On March 1, 1995, the magistrate judge issued a Report and Recommendation, recommending that: (1) McCray's motions for a TRO and for summary judgment be denied; and (2) that summary judgment be granted in favor of all the defendants with the exception of Dr. Zongrone. The magistrate judge found that Dr. Zongrone's revocation of Dr. Lowenstein's general pass prior to examining McCray created an issue of material fact as to whether Dr. Zongrone was deliberately indifferent to McCray's medical needs.
Both Dr. Zongrone and McCray filed objections to the magistrate judge's report. On December 5, 1995, the district court adopted the magistrate judge's Report and Recommendation to the extent that it denied McCray's motions for a TRO and summary judgment. The district court, however, found that the magistrate judge erred by not granting summary judgment in favor of Dr. Zongrone. The court found that, based on Dr. Zongrone's personal knowledge of McCray's medical condition, Dr. Zongrone's revocation of the general pass did not amount to deliberate indifference. Accordingly, the district court granted summary judgment in favor of all the defendants. This appeal followed.
On appeal, McCray argues that the district court erred in granting summary judgment in favor of Dr. Zongrone because overwhelming evidence establishes that Dr. Zongrone was deliberately indifferent to his medical condition. We disagree.
To establish an unconstitutional denial of medical care, a prisoner must show that the defendants demonstrated a deliberate indifference to his serious medical needs. Estelle v. Gamble, 429 U.S. 97, 104 (1976). A prison official acts with deliberate indifference to an inmate's health only if he knows that the inmate faces a substantial risk of serious harm and disregards that risk. See Farmer v. Brennan, 114 S.Ct. 1970, 1978-79 (1994).
We think that McCray has failed to demonstrate that Dr. Zongrone acted with deliberate indifference to his medical needs. First, Dr. Zongrone did not deny McCray needed medical care. To the contrary, the record indicates that Dr. Zongrone directed that McCray undergo numerous tests and examinations, all of which failed to demonstrate that McCray had a severe back problem. Moreover, the prison medical staff fully attended to McCray's back pains. For instance, McCray was prescribed pain relieving drugs, issued a bed board, and excused from periods of excessive standing and heavy lifting.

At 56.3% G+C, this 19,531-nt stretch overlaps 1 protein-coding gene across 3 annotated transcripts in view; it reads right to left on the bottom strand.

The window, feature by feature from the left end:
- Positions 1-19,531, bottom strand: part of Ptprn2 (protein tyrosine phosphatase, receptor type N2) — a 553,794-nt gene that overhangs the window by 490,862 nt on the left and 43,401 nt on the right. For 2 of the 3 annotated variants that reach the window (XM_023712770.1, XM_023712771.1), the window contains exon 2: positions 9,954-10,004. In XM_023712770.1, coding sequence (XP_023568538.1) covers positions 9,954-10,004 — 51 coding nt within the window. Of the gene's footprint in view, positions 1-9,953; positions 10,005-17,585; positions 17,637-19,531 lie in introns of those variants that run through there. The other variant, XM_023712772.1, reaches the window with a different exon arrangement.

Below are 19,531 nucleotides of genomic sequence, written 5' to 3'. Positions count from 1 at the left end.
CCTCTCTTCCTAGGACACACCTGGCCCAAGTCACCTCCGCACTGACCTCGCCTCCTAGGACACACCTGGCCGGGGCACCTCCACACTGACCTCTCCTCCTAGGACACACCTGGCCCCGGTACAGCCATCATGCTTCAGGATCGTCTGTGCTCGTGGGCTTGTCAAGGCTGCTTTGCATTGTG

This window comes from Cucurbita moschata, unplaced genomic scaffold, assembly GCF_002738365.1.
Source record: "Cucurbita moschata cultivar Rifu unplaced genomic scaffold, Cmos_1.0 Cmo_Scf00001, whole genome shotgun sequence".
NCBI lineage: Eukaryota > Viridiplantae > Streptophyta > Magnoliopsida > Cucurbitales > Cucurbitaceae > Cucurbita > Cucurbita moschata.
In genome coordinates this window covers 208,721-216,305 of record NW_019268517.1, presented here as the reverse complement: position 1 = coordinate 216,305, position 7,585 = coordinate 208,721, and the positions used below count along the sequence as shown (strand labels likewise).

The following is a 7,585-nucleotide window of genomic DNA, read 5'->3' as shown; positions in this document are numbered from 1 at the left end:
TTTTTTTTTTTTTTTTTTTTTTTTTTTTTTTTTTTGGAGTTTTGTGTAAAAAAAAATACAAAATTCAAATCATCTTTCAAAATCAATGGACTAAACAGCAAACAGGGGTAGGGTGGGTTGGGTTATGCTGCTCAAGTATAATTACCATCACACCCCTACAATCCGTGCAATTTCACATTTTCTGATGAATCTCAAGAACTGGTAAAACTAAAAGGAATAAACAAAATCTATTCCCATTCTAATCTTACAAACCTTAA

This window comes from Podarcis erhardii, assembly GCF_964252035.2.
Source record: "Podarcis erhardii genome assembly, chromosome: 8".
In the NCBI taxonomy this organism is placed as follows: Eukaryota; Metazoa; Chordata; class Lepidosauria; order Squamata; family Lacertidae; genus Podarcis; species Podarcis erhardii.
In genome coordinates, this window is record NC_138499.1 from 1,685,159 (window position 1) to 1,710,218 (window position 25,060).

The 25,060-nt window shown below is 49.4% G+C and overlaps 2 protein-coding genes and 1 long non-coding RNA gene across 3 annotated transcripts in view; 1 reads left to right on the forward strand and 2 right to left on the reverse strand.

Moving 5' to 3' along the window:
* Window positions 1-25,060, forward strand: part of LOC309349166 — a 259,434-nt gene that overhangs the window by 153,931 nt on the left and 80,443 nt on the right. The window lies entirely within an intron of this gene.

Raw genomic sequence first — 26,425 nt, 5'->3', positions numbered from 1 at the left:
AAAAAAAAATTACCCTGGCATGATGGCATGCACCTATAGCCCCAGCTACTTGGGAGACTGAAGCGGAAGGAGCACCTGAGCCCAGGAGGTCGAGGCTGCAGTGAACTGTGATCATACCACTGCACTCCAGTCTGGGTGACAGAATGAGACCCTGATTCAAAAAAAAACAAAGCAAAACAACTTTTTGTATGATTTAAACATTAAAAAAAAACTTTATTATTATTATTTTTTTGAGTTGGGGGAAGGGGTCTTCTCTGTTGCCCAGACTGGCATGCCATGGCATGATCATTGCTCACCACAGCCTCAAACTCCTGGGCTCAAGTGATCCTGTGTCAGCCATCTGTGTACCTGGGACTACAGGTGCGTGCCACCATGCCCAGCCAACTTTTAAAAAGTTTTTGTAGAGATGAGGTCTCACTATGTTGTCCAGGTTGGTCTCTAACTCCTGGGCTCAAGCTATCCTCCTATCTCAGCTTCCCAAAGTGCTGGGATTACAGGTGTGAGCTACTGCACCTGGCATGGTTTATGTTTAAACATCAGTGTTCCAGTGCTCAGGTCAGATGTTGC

Nevertheless, McCray claims that Dr. Zongrone's revocation of the general pass amounted to deliberate indifference because Dr. Zongrone had never personally examined him. However, the only change effected by Dr. Zongrone's revocation of the general pass was that McCray, himself, no longer was able to determine whether he could participate in prison programs. Dr. Zongrone's revocation of the general pass in no way changed the medical care that McCray was receiving. Furthermore, there is no indication that Dr. Zongrone's revocation forever precluded McCray from being excused from facility programs. Rather the revocation simply meant that McCray would have to receive specific permission before he would be excused from a program. Indeed, in December of 1994, Dr. Zongrone issued a one month "excusal," excusing McCray from lifting more than twenty pounds. In sum, we think that McCray failed to make any showing that Dr. Zongrone acted with deliberate indifference to his needs, and, therefore, the district court properly granted summary judgment in favor of Dr. Zongrone.
We have considered McCray's remaining contentions, and we find them all to be without merit.